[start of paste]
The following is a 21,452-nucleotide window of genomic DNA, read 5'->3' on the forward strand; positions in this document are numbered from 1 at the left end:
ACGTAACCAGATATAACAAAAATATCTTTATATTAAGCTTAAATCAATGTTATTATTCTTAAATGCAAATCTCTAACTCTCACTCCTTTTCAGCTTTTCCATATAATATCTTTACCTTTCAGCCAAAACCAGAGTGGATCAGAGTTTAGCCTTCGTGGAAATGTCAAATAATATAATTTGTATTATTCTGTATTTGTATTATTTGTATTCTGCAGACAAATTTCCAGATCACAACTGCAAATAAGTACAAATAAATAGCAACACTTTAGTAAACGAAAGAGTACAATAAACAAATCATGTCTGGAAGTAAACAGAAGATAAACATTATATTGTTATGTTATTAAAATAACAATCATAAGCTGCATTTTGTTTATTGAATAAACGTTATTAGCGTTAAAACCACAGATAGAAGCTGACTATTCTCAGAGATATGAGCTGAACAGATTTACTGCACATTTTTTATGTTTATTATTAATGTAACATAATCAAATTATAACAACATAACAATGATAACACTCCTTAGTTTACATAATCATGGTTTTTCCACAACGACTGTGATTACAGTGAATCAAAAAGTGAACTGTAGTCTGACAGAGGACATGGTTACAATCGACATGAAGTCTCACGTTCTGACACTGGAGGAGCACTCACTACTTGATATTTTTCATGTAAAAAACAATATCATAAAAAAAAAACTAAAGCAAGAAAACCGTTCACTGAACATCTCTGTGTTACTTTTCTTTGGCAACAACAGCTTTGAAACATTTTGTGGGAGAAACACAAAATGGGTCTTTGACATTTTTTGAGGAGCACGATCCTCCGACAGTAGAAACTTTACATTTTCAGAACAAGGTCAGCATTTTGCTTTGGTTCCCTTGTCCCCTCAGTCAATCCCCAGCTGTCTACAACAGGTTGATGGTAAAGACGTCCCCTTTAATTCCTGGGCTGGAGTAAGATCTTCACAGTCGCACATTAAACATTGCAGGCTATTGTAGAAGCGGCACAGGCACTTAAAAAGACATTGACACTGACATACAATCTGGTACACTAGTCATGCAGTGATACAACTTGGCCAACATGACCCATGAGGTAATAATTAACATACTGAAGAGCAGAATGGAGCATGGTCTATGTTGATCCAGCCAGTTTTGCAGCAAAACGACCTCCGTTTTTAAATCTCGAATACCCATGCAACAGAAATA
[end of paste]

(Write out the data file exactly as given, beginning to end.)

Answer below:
The following is a 21,452-nucleotide window of genomic DNA, read 5'->3' on the forward strand; positions in this document are numbered from 1 at the left end:
ACGTAACCAGATATAACAAAAATATCTTTATATTAAGCTTAAATCAATGTTATTATTCTTAAATGCAAATCTCTAACTCTCACTCCTTTTCAGCTTTTCCATATAATATCTTTACCTTTCAGCCAAAACCAGAGTGGATCAGAGTTTAGCCTTCGTGGAAATGTCAAATAATATAATTTGTATTATTCTGTATTTGTATTATTTGTATTCTGCAGACAAATTTCCAGATCACAACTGCAAATAAGTACAAATAAATAGCAACACTTTAGTAAACGAAAGAGTACAATAAACAAATCATGTCTGGAAGTAAACAGAAGATAAACATTATATTGTTATGTTATTAAAATAACAATCATAAGCTGCATTTTGTTTATTGAATAAACGTTATTAGCGTTAAAACCACAGATAGAAGCTGACTATTCTCAGAGATATGAGCTGAACAGATTTACTGCACATTTTTTATGTTTATTATTAATGTAACATAATCAAATTATAACAACATAACAATGATAACACTCCTTAGTTTACATAATCATGGTTTTTCCACAACGACTGTGATTACAGTGAATCAAAAAGTGAACTGTAGTCTGACAGAGGACATGGTTACAATCGACATGAAGTCTCACGTTCTGACACTGGAGGAGCACTCACTACTTGATATTTTTCATGTAAAAAACAATATCATAAAAAAAAAACTAAAGCAAGAAAACCGTTCACTGAACATCTCTGTGTTACTTTTCTTTGGCAACAACAGCTTTGAAACATTTTGTGGGAGAAACACAAAATGGGTCTTTGACATTTTTTGAGGAGCACGATCCTCCGACAGTAGAAACTTTACATTTTCAGAACAAGGTCAGCATTTTGCTTTGGTTCCCTTGTCCCCTCAGTCAATCCCCAGCTGTCTACAACAGGTTGATGGTAAAGACGTCCCCTTTAATTCCTGGGCTGGAGTAAGATCTTCACAGTCGCACATTAAACATTGCAGGCTATTGTAGAAGCGGCACAGGCACTTAAAAAGACATTGACACTGACATACAATCTGGTACACTAGTCATGCAGTGATACAACTTGGCCAACATGACCCATGAGGTAATAATTAACATACTGAAGAGCAGAATGGAGCATGGTCTATGTTGATCCAGCCAGTTTTGCAGCAAAACGACCTCCGTTTTTAAATCTCGAATACCCATGCAACAGAAATA